Today alcohol is part of many people's day, especially with the current situation and the issues, demands, stress and problems that it brings. How can employers manage alcohol and their employees
On 24th September 2020 the Chancellor announced The Winter Economy Plan which included the new Job Support Scheme, which is effectively replacing the Job Retention Scheme that is ending on 31st October 2020
On the 12th June, the Government issued updated the guidelines on the Furlough scheme, click below to see what changes are coming up
The government guidelines at the moment are incredibly difficult to navigate; “Only go out for food, health reasons or work “(if you cannot work from home). The government has not asked all businesses to shut and even state that it is important for business to carry on. How do we get the staff back to work?
Implementing home working or as it is also referred to, ‘agile working’ is not as easy as just getting on with it.
We are collating and updating this FAQ to ensure you are fully up to date and able to manage your staff accordingly. Last updated 12th May 2020
A very popular workshop that gives small businesses and those that are thinking about employing staff.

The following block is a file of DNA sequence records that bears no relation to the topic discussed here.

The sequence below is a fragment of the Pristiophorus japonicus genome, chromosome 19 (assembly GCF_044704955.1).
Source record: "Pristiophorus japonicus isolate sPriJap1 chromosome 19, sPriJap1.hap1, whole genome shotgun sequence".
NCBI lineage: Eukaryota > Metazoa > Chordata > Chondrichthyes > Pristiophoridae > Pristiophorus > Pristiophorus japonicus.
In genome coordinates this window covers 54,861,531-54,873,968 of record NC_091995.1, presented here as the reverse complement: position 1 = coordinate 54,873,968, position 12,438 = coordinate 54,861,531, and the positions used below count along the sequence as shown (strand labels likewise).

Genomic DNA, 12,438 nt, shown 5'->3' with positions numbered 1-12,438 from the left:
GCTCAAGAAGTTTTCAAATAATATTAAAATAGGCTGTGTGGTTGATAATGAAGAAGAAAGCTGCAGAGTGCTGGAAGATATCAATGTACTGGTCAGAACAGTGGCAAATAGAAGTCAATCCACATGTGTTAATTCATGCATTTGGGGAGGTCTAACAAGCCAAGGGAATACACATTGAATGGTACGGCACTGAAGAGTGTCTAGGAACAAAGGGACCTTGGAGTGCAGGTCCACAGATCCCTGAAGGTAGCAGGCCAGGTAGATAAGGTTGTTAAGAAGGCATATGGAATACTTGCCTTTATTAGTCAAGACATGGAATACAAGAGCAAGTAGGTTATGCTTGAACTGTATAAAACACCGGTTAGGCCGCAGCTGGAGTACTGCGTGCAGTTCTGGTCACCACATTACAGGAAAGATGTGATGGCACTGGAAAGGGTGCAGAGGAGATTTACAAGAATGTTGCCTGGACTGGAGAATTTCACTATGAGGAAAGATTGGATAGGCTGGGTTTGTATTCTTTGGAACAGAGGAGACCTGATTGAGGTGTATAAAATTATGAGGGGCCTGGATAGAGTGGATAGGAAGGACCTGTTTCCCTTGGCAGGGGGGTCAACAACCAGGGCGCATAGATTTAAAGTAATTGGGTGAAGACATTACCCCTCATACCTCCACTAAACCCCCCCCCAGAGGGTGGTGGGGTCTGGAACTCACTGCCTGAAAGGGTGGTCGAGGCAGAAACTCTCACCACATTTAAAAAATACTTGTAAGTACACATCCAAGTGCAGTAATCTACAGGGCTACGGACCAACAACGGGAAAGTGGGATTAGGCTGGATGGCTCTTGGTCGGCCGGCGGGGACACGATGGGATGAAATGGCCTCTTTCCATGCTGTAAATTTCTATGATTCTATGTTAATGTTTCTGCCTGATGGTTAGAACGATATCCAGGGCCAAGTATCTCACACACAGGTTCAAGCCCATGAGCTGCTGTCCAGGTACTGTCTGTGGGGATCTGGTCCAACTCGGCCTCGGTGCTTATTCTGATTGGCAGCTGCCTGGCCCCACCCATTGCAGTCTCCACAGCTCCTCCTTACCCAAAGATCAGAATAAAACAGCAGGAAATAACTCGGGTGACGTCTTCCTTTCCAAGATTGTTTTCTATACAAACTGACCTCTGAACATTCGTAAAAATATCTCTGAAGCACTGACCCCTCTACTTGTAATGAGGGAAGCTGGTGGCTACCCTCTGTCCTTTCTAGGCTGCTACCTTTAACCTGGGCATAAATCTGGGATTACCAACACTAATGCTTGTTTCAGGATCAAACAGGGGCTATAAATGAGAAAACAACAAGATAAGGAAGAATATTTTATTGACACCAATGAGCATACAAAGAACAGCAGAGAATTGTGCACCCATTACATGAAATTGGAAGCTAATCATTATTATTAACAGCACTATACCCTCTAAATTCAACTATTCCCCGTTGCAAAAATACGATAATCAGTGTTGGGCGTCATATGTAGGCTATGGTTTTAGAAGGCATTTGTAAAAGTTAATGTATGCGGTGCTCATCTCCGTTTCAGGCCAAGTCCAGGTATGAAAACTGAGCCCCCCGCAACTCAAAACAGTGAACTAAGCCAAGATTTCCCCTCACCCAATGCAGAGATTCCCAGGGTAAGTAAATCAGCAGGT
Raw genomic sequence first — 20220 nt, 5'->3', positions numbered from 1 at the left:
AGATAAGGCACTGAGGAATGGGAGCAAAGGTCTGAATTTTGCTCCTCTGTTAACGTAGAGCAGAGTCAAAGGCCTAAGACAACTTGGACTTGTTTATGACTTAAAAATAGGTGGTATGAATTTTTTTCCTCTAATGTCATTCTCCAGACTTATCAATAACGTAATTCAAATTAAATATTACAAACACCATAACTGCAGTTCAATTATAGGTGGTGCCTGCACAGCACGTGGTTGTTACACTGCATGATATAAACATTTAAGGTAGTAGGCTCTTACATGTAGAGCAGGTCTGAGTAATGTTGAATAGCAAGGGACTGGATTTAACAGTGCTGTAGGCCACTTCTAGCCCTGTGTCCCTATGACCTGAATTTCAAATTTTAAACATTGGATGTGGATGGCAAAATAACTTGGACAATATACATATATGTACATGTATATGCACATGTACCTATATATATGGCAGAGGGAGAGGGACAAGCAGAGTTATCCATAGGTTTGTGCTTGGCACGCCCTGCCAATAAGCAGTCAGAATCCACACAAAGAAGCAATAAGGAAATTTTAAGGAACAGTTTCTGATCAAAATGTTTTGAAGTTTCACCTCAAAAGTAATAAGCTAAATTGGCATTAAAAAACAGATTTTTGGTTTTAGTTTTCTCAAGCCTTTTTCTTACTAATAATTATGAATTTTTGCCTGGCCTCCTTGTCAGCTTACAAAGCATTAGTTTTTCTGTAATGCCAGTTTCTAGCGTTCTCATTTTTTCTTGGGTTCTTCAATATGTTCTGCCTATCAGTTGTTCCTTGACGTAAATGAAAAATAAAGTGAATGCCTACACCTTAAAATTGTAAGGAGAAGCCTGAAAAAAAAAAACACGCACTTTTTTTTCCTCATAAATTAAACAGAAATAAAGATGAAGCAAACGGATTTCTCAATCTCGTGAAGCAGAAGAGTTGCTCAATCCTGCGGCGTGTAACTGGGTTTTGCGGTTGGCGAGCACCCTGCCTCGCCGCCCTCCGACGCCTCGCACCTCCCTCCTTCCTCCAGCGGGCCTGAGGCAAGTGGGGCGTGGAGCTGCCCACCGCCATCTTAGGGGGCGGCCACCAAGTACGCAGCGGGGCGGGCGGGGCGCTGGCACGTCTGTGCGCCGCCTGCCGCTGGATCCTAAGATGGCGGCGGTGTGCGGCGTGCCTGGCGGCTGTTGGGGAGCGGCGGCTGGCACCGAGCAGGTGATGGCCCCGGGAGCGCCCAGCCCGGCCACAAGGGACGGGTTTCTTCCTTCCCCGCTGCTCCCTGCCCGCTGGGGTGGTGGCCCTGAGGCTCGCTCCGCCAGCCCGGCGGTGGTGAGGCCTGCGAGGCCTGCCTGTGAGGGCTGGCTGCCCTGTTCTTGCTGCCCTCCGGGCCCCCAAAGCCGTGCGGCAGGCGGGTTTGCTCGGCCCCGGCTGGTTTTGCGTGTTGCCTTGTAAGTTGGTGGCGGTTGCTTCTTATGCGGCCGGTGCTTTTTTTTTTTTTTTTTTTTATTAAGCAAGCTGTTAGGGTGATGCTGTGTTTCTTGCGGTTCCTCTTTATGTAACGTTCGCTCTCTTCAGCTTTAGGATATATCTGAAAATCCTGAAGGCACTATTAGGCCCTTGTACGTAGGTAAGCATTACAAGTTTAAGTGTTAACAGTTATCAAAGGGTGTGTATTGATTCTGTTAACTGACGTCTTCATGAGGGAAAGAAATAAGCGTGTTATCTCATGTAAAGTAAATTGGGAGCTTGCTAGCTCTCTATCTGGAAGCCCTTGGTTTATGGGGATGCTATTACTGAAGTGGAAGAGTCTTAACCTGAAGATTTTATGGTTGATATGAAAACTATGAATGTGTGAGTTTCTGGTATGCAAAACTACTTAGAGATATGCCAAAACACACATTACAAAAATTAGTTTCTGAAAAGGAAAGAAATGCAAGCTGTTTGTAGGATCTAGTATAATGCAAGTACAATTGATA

No employer likes the idea of being taken to a tribunal. At best, it’s an expensive and time-wasting distraction, while at worst you could end up having to pay out a hefty compensation.
Few employers would deliberately abuse the rights of their employees, but it’s easy to make mistakes. Here are five of the most common.
With the European Courts of Human Rights recently ruling that an organisation that read a worker's personal messages sent while he was at work was within its rights, I felt compelled to provide some guidance and warn businesses against ‘snooping’ on staff.
I recently attended an afternoon networking group at #TheDoyleClub in St. Pauls, London. I do like this group – firstly, they meet in a bar, which is great, but more importantly, there are many friendly people there. I spoke to a number of people, as you do, and it always fascinates me how many business people do not know what HR is.
Sports Direct have been in the spotlight recently – for many things – but one issue is the highly controversial use of zero-hour contracts. But I would like to ask, why are they so bad and why are they so frowned upon within the media?